Blacks, Latinos and Native Americans underrepresented in healthcare workforce

April 2, 2021

In 2019, Blacks, Latinos and Native Americans were severely underrepresented in the healthcare workforce, a trend that shows limited signs of improvement, according to a study published by researchers at George Washington University as reported in a news release.

 The findings are important because minority health professionals play a critical role in efforts to reduce the disproportionate burden of diseases, including COVID-19, among communities of color.

The researchers relied on publicly available data from the American Community Survey and the Integrated Post-Secondary Education Data Systems to estimate the current racial and ethnic profile of ten health professions. The analysis focused on the largest health diagnosing and treating professions, including doctors, nurses and pharmacists.

The team also developed a health workforce diversity index. The index compares the representation of minorities in each profession to their representation among the working age population.

Here are the key findings of the study:

In 2019, about 12.1% of the entire U.S. workforce was Black. In contrast, among the 10 health professions studied, Black representation ranged from 3.3% for physical therapists to 11.4% for respiratory therapists.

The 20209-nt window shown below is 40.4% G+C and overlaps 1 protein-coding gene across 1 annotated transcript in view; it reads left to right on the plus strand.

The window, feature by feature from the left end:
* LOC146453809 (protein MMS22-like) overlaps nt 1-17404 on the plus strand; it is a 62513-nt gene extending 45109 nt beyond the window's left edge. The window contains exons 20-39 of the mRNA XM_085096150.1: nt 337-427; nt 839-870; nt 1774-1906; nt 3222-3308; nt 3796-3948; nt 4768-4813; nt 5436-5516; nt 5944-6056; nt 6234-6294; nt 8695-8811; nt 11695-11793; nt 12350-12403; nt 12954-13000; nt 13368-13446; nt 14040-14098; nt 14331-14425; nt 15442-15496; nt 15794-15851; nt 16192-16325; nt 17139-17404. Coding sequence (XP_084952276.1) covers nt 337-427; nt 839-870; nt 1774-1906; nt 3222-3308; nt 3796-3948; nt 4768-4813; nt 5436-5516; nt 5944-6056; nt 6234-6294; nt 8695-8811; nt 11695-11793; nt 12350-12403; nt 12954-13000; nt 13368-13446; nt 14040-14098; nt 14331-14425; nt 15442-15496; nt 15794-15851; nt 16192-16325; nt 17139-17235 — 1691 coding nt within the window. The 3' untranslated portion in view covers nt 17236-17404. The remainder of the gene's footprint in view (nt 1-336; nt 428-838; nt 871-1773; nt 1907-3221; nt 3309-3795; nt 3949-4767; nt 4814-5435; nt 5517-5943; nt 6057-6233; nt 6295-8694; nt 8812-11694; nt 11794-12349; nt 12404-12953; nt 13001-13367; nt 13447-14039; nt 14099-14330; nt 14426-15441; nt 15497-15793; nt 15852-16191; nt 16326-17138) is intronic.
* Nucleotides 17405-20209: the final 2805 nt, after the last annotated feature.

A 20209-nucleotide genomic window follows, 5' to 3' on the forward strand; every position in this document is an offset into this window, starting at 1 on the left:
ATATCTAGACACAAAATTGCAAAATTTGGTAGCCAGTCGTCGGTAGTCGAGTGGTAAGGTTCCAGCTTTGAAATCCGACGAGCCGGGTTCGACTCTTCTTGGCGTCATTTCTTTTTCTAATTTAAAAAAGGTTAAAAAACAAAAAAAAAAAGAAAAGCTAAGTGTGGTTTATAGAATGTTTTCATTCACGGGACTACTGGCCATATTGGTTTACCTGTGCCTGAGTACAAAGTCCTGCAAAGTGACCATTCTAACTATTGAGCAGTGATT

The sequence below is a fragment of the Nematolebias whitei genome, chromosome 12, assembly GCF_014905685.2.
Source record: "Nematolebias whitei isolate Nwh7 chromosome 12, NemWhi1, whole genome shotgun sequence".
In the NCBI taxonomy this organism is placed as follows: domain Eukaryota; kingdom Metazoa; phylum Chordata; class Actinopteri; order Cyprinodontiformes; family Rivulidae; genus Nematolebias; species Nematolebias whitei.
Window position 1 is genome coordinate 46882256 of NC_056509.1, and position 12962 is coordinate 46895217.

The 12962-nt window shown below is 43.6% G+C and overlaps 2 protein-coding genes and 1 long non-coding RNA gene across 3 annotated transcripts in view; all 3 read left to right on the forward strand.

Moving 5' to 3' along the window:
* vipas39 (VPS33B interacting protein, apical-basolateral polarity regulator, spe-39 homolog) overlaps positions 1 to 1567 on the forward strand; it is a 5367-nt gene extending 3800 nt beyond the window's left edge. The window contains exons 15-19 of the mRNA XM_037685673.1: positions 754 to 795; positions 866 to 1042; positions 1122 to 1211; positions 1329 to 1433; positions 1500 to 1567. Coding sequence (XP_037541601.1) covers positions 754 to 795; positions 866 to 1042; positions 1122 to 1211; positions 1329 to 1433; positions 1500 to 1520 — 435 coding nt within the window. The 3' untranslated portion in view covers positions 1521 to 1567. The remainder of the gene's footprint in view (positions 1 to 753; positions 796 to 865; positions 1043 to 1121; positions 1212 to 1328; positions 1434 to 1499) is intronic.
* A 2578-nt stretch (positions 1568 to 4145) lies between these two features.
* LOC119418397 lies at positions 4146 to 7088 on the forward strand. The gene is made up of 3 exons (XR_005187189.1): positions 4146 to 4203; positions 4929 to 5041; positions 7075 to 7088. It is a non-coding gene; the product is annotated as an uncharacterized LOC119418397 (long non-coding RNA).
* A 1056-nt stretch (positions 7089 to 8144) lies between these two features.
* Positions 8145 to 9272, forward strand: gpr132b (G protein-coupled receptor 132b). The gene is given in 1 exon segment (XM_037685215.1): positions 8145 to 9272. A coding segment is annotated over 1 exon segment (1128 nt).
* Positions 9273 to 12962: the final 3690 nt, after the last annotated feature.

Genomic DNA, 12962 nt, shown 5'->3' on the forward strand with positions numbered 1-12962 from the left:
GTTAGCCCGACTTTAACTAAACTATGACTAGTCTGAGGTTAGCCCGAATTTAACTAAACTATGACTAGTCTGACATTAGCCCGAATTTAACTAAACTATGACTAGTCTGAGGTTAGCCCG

Among the 10 professions studied, the diversity index for Blacks in the workforce was .54. A diversity index of one represents parity: the diversity of the workforce is equal to the diversity in the profession. An index that is .54 means that Blacks are very underrepresented in the health professions.

In 2019, Latinos accounted for 18.2% of the U.S. workforce. At the same time, Latino representation in the health professions ranged from 3.4% for physical therapists to a high of 10.8% for respiratory therapists, resulting in an overall diversity index of .34. According to the diversity index, Latinos are also significantly underrepresented in the health professions.

Native Americans accounted for 0.6% of the overall U.S. workforce in 2019. Their representation among the 10 health professions studied ranged from the low of zero to just 0.9%, resulting in underrepresentation and a diversity index of .54.

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